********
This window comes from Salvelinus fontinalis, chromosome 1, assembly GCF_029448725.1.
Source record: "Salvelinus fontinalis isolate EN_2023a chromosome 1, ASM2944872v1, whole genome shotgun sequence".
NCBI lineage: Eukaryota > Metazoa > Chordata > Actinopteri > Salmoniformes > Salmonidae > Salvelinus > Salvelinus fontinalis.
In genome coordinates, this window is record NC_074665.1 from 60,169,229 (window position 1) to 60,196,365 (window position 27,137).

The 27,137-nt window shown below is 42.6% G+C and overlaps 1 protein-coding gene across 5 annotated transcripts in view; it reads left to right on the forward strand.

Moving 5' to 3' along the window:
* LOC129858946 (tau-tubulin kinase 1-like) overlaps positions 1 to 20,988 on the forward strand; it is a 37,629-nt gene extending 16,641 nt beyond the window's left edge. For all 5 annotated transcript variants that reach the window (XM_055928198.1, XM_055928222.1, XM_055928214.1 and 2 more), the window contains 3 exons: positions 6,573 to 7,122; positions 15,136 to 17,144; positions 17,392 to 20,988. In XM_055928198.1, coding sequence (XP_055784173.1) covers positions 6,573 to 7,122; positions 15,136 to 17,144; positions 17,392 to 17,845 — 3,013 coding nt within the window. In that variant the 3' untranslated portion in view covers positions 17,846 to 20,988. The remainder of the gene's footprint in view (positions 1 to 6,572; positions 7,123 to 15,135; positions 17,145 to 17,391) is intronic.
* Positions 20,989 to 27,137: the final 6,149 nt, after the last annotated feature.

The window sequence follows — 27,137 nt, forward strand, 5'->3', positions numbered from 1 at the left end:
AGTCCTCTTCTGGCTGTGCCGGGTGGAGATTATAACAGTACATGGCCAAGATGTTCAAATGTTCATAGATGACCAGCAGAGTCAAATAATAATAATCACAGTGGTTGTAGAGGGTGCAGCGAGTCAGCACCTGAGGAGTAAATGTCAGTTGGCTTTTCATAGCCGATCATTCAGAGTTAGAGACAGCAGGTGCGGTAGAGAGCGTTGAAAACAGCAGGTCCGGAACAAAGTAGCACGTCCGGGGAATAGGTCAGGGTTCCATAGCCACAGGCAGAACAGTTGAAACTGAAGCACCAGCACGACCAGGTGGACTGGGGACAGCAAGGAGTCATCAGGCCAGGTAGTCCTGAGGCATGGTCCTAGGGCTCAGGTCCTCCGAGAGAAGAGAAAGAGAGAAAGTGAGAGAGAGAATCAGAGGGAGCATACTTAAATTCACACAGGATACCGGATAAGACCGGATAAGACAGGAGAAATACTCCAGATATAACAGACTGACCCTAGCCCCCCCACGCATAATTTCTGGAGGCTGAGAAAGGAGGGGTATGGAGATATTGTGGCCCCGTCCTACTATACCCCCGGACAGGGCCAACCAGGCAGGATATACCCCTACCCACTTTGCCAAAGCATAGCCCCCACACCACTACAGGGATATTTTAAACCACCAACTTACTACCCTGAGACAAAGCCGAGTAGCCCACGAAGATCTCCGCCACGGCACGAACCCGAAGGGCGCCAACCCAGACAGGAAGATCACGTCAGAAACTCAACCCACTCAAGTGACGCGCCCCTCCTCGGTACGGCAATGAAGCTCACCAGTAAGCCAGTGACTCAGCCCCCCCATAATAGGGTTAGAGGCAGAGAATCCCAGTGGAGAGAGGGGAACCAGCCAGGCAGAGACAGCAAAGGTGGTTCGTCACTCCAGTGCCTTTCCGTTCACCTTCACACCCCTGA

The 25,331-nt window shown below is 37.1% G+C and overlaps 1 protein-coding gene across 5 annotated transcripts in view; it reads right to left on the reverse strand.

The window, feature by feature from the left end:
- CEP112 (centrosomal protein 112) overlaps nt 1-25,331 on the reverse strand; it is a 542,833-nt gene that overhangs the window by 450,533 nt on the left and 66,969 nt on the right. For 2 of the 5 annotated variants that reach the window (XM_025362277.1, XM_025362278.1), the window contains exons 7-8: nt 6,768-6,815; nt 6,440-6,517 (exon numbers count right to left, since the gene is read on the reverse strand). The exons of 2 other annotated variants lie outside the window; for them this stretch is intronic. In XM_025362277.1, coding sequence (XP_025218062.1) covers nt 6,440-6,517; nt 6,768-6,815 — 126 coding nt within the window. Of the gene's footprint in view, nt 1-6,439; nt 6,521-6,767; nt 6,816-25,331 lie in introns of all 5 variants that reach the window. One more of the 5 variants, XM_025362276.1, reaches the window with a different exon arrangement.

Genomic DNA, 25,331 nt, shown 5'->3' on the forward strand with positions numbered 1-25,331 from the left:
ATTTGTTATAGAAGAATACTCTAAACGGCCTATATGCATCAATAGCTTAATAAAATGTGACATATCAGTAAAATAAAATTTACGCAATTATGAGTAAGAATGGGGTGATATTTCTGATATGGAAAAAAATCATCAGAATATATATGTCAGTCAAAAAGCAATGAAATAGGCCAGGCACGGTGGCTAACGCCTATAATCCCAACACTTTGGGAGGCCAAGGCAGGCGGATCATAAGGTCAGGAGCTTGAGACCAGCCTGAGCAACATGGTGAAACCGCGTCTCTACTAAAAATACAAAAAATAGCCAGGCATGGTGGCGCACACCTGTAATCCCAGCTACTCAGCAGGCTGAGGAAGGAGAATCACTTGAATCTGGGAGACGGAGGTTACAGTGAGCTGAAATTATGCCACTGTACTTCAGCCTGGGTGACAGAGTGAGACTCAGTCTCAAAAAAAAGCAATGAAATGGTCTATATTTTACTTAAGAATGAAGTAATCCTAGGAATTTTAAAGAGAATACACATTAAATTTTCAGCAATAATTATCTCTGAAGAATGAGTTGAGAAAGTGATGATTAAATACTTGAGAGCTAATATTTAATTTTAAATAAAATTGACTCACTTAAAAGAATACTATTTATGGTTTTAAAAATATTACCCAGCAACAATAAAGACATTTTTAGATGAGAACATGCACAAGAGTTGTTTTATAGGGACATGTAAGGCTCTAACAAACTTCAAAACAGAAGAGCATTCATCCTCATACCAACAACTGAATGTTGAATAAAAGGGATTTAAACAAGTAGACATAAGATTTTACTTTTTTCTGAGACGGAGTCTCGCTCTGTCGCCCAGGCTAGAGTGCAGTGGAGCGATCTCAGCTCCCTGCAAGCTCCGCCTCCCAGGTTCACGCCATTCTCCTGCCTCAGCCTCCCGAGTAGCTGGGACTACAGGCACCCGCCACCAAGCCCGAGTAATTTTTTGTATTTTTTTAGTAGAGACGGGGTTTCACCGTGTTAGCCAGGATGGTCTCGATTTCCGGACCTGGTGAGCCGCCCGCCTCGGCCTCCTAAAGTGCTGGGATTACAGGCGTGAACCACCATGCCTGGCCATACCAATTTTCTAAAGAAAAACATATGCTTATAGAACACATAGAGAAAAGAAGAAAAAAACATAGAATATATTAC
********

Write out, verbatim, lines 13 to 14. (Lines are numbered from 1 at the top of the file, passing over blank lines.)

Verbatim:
- CEP112 (centrosomal protein 112) overlaps nt 1-25,331 on the reverse strand; it is a 542,833-nt gene that overhangs the window by 450,533 nt on the left and 66,969 nt on the right. For 2 of the 5 annotated variants that reach the window (XM_025362277.1, XM_025362278.1), the window contains exons 7-8: nt 6,768-6,815; nt 6,440-6,517 (exon numbers count right to left, since the gene is read on the reverse strand). The exons of 2 other annotated variants lie outside the window; for them this stretch is intronic. In XM_025362277.1, coding sequence (XP_025218062.1) covers nt 6,440-6,517; nt 6,768-6,815 — 126 coding nt within the window. Of the gene's footprint in view, nt 1-6,439; nt 6,521-6,767; nt 6,816-25,331 lie in introns of all 5 variants that reach the window. One more of the 5 variants, XM_025362276.1, reaches the window with a different exon arrangement.

Genomic DNA, 25,331 nt, shown 5'->3' on the forward strand with positions numbered 1-25,331 from the left: